The other big change for me has been finally coming to terms with the Long Slow Run. My issue with the LSR has always been that, having come into the world of running with all the natural athletic prowess of a rusty fridge, I’d fought tooth and nail to get to a point where I could consistently run at a sub 10 min/mile pace. And suddenly I was being told that I should be doing a long run at a much slower pace? Bugger that – I should be trying to go quicker, surely? After all, I mastered slow running years ago, gradually plodding around my local park in a foul mood, like a truculent womble, whenever I made a half-hearted attempt at getting fit. I fought and fought against it, but this week saw me finally setting off on a proper LSR. Arriving at Stanwick Lakes first thing on a Monday morning (and telling myself that -2 degrees + flimsy shorts = “character building”) I set off, planning to do around 8 miles at a gentle pace of 11-12 min/miles. I could happily write an entire post about the run that followed, but I’ll try to keep it brief because I’ve waffled more than enough already.
It was a fantastic run. Partly because the usual loveliness of that particular route got kicked up a notch by the crisp tranquillity of the icy morning, and partly because I’m now officially a convert to the joys of a true LSR. For starters, I love the novelty of my Garmin telling me to slow down, rather than to speed up. I love the fact that at the end of the run I was still breathing comfortably through my nose, legs fresh and generally feeling as if I’d been on a morning stroll rather than nine miles of trails. But more than all of that, I love Love LOVE the fact that I’ve just typed that last sentence. That a little bloke as wide as he is tall, who’s never really considered himself a runner, can use a phrase like “a gentle nine miles”.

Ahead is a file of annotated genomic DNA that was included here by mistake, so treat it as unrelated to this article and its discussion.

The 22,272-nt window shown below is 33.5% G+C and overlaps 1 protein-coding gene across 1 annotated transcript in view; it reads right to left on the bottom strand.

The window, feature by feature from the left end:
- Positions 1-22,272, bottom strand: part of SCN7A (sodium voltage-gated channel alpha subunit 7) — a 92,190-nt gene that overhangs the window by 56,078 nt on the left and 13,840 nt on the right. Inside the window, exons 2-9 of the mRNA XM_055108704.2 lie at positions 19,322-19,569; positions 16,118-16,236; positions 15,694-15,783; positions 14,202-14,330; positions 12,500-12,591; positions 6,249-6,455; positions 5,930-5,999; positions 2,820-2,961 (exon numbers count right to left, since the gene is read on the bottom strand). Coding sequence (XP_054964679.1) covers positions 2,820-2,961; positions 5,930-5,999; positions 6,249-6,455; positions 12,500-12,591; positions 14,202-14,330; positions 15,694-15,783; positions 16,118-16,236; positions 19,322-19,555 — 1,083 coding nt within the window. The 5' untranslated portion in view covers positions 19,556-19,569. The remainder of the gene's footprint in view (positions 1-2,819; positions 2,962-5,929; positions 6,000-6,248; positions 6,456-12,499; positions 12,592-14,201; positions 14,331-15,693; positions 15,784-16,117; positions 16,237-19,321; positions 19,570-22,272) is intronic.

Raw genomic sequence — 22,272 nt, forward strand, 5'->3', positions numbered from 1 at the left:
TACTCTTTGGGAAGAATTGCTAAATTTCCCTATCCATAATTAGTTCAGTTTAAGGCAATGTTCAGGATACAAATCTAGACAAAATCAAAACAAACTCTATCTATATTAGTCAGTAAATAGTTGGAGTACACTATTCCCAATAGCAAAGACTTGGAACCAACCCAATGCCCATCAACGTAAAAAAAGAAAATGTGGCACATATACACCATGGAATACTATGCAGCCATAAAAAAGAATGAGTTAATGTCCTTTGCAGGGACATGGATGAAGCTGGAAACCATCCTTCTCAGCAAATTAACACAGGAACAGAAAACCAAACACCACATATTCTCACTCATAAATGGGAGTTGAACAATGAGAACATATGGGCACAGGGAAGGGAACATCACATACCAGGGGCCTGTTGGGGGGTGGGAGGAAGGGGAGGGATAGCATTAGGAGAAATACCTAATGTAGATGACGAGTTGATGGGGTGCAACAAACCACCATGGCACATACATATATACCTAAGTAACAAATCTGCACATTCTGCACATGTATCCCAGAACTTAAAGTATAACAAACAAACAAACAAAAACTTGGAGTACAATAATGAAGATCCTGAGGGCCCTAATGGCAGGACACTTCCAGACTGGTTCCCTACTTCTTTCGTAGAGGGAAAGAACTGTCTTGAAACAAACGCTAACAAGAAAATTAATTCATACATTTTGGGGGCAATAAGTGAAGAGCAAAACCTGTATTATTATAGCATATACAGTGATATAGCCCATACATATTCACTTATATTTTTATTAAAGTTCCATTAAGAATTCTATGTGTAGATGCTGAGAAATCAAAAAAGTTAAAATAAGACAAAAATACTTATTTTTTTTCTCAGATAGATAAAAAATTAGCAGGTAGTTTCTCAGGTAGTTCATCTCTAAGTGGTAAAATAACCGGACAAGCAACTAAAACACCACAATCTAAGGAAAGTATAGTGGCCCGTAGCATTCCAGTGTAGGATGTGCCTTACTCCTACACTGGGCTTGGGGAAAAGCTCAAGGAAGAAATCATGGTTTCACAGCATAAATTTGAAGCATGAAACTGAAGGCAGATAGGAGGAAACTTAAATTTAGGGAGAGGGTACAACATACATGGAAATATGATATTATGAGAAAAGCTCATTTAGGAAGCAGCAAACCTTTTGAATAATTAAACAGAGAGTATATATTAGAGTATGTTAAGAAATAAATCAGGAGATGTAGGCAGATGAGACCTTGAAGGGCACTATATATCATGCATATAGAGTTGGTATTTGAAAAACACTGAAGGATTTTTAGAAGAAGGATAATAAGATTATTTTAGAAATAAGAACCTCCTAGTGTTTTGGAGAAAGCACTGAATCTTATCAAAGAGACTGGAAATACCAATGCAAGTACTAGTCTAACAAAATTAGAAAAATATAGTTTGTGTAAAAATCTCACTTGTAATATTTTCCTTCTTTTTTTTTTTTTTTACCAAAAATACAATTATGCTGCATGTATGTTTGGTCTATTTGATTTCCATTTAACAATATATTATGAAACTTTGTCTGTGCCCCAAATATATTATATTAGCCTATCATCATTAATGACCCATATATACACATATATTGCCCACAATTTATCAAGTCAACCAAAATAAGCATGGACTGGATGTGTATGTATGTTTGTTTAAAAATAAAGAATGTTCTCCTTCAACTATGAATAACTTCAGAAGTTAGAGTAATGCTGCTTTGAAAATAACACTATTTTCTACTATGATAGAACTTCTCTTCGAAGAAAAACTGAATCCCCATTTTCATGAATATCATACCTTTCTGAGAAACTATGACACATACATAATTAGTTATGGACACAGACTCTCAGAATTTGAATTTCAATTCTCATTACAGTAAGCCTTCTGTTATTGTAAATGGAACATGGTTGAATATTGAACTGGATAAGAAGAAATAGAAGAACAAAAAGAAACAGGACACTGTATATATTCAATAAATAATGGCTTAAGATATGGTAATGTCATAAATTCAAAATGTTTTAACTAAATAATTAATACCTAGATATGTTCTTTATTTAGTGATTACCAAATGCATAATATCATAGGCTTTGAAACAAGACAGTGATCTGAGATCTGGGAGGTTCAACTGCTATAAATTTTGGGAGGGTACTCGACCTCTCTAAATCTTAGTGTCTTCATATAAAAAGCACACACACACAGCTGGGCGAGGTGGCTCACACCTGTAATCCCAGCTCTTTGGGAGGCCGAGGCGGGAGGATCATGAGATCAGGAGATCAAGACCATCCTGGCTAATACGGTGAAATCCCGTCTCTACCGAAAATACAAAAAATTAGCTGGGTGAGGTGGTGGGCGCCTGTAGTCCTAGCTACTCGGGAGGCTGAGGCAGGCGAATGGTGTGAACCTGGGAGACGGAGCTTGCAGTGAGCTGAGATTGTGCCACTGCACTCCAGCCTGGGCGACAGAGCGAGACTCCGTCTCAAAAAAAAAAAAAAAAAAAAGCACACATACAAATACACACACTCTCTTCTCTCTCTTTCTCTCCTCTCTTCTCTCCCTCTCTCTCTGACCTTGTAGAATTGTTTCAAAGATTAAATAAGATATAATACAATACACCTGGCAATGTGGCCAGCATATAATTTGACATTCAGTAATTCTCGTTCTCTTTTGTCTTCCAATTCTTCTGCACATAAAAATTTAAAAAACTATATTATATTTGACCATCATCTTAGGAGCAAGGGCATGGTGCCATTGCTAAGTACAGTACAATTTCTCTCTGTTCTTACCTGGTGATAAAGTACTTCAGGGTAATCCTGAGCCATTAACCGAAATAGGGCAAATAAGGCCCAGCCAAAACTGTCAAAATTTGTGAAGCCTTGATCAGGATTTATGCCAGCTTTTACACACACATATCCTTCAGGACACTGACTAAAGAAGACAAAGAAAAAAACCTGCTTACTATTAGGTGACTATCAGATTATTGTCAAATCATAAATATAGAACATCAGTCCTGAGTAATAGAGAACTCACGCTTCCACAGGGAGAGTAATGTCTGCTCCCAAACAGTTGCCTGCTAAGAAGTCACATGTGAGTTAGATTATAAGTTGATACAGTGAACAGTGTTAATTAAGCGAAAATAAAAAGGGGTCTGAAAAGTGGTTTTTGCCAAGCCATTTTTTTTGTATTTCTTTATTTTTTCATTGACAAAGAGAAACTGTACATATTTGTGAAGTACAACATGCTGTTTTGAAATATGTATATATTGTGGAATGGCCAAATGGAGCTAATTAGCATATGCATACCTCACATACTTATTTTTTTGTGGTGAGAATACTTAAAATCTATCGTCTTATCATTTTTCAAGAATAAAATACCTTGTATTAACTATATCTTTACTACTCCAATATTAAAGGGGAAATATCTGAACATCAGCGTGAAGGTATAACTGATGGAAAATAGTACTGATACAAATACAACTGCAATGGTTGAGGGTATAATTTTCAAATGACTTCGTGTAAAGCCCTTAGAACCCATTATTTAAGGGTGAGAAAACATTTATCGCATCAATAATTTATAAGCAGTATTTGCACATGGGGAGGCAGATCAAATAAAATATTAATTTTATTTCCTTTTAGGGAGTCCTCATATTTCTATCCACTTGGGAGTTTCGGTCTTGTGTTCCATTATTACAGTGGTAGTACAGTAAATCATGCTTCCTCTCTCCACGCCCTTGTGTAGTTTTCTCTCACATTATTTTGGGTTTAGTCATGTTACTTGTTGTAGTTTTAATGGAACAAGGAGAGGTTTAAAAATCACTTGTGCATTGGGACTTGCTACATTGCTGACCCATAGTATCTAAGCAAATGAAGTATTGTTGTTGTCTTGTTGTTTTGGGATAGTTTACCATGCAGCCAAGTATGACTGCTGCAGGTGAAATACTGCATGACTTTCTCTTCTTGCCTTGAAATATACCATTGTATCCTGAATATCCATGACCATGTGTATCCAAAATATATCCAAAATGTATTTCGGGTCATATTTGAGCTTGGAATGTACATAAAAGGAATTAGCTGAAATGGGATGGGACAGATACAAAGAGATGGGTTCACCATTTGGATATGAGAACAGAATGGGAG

So that’s it; I’m finally sold on the LSR. On runnersforum.co.uk there’s a thread called “What’s your goal for today”, and I never really understood the many people who declared their goal for the day as “an easy 7 miles” (or whatever), because no run was easy. But now I finally get it, and the icing on the cake is that my final time wasn’t actually a million miles away from where it usually is, probably because on this run I was sticking to a consistent pace rather than just throwing my legs out in front of me as fast as I could manage and having my pace dictated by fatigue.
As I’ve said, it’s early days. But for now, here’s to an exciting new era in plodding.